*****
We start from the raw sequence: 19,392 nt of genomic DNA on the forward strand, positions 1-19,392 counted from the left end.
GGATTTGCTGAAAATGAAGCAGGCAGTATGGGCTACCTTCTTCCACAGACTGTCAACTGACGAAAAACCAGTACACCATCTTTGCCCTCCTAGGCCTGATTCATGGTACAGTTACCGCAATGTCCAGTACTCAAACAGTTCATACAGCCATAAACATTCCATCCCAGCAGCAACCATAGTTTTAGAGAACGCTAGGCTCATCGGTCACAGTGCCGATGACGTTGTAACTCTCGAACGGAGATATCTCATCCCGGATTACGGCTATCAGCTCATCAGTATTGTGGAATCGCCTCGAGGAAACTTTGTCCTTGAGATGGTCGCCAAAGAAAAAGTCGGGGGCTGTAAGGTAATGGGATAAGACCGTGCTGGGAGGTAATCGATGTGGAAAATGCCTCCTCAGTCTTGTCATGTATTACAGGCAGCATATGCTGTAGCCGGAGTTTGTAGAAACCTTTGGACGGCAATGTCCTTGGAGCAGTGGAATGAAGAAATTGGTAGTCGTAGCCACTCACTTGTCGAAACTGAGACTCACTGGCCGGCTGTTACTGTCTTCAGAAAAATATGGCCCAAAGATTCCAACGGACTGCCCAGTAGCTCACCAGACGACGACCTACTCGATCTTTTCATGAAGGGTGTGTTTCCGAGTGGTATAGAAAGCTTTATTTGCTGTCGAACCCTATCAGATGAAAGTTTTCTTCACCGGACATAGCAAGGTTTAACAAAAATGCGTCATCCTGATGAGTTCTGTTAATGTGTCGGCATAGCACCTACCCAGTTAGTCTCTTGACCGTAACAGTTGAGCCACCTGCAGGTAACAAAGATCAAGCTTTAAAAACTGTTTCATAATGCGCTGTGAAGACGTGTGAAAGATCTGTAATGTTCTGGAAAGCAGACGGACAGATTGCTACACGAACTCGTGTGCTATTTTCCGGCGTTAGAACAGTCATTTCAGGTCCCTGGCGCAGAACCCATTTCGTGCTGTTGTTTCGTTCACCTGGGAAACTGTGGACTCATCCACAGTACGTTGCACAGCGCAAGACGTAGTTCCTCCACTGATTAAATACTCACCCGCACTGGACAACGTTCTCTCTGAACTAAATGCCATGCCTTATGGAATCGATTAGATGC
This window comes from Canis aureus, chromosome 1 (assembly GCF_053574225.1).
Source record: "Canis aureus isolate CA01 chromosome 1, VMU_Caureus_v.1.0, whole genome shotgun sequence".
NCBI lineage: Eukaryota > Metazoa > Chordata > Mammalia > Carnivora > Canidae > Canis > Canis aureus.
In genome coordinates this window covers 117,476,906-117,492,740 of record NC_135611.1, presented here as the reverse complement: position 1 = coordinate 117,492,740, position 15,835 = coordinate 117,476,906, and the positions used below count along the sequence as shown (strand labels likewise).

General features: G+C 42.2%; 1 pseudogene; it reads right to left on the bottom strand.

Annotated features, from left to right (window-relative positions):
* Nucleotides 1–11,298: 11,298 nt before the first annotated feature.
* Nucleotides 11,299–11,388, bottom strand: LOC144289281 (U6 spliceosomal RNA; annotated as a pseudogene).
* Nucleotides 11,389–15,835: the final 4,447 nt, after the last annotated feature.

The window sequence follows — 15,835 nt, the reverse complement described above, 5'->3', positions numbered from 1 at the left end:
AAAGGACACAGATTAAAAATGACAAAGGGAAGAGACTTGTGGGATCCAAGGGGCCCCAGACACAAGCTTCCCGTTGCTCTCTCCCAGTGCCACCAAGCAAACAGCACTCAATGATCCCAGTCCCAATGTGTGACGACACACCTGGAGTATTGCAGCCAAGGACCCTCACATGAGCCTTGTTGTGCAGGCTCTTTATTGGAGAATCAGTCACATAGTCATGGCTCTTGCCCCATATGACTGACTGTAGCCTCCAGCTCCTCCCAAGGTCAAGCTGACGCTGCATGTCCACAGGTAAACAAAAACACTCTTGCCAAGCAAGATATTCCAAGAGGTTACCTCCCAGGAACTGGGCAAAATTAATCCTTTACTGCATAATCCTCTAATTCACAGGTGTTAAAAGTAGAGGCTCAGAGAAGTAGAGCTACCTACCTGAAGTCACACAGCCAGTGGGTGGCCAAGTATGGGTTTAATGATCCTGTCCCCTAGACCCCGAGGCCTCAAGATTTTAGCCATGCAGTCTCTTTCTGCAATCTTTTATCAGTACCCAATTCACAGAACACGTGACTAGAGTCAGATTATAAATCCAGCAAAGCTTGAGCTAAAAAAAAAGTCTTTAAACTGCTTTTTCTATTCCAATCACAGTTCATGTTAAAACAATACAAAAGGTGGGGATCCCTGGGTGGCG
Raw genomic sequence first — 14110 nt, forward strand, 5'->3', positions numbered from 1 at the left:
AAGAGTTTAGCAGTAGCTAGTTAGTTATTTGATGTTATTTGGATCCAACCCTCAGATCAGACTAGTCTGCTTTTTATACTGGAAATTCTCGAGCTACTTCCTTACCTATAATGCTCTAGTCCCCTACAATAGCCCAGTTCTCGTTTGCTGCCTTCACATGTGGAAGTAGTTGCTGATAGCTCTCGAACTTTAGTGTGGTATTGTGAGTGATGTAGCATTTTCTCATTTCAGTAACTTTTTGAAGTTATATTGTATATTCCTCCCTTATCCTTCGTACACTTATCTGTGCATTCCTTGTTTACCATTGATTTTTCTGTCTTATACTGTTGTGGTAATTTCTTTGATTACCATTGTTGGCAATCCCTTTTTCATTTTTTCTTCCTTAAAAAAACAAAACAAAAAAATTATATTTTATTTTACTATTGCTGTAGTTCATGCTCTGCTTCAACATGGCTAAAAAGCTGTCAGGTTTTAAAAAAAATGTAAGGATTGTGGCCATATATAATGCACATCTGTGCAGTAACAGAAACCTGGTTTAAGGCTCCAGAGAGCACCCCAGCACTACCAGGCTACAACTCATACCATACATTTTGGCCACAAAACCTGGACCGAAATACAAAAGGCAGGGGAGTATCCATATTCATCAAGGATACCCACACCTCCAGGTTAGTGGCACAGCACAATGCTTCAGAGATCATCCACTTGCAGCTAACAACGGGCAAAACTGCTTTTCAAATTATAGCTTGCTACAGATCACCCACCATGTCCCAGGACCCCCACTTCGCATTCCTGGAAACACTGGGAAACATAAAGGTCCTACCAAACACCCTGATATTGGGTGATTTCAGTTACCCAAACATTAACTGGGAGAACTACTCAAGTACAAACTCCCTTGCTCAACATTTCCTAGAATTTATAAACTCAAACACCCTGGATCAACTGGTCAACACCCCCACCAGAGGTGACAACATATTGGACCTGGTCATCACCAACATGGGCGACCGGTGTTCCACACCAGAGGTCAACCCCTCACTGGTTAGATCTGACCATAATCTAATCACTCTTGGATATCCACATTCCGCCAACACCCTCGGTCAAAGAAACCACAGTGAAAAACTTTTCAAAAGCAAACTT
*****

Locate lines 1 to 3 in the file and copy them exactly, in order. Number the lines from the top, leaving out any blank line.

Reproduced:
We start from the raw sequence: 19,392 nt of genomic DNA on the forward strand, positions 1-19,392 counted from the left end.
GGATTTGCTGAAAATGAAGCAGGCAGTATGGGCTACCTTCTTCCACAGACTGTCAACTGACGAAAAACCAGTACACCATCTTTGCCCTCCTAGGCCTGATTCATGGTACAGTTACCGCAATGTCCAGTACTCAAACAGTTCATACAGCCATAAACATTCCATCCCAGCAGCAACCATAGTTTTAGAGAACGCTAGGCTCATCGGTCACAGTGCCGATGACGTTGTAACTCTCGAACGGAGATATCTCATCCCGGATTACGGCTATCAGCTCATCAGTATTGTGGAATCGCCTCGAGGAAACTTTGTCCTTGAGATGGTCGCCAAAGAAAAAGTCGGGGGCTGTAAGGTAATGGGATAAGACCGTGCTGGGAGGTAATCGATGTGGAAAATGCCTCCTCAGTCTTGTCATGTATTACAGGCAGCATATGCTGTAGCCGGAGTTTGTAGAAACCTTTGGACGGCAATGTCCTTGGAGCAGTGGAATGAAGAAATTGGTAGTCGTAGCCACTCACTTGTCGAAACTGAGACTCACTGGCCGGCTGTTACTGTCTTCAGAAAAATATGGCCCAAAGATTCCAACGGACTGCCCAGTAGCTCACCAGACGACGACCTACTCGATCTTTTCATGAAGGGTGTGTTTCCGAGTGGTATAGAAAGCTTTATTTGCTGTCGAACCCTATCAGATGAAAGTTTTCTTCACCGGACATAGCAAGGTTTAACAAAAATGCGTCATCCTGATGAGTTCTGTTAATGTGTCGGCATAGCACCTACCCAGTTAGTCTCTTGACCGTAACAGTTGAGCCACCTGCAGGTAACAAAGATCAAGCTTTAAAAACTGTTTCATAATGCGCTGTGAAGACGTGTGAAAGATCTGTAATGTTCTGGAAAGCAGACGGACAGATTGCTACACGAACTCGTGTGCTATTTTCCGGCGTTAGAACAGTCATTTCAGGTCCCTGGCGCAGAACCCATTTCGTGCTGTTGTTTCGTTCACCTGGGAAACTGTGGACTCATCCACAGTACGTTGCACAGCGCAAGACGTAGTTCCTCCACTGATTAAATACTCACCCGCACTGGACAACGTTCTCTCTGAACTAAATGCCATGCCTTATGGAATCGATTAGATGC
This window comes from Canis aureus, chromosome 1 (assembly GCF_053574225.1).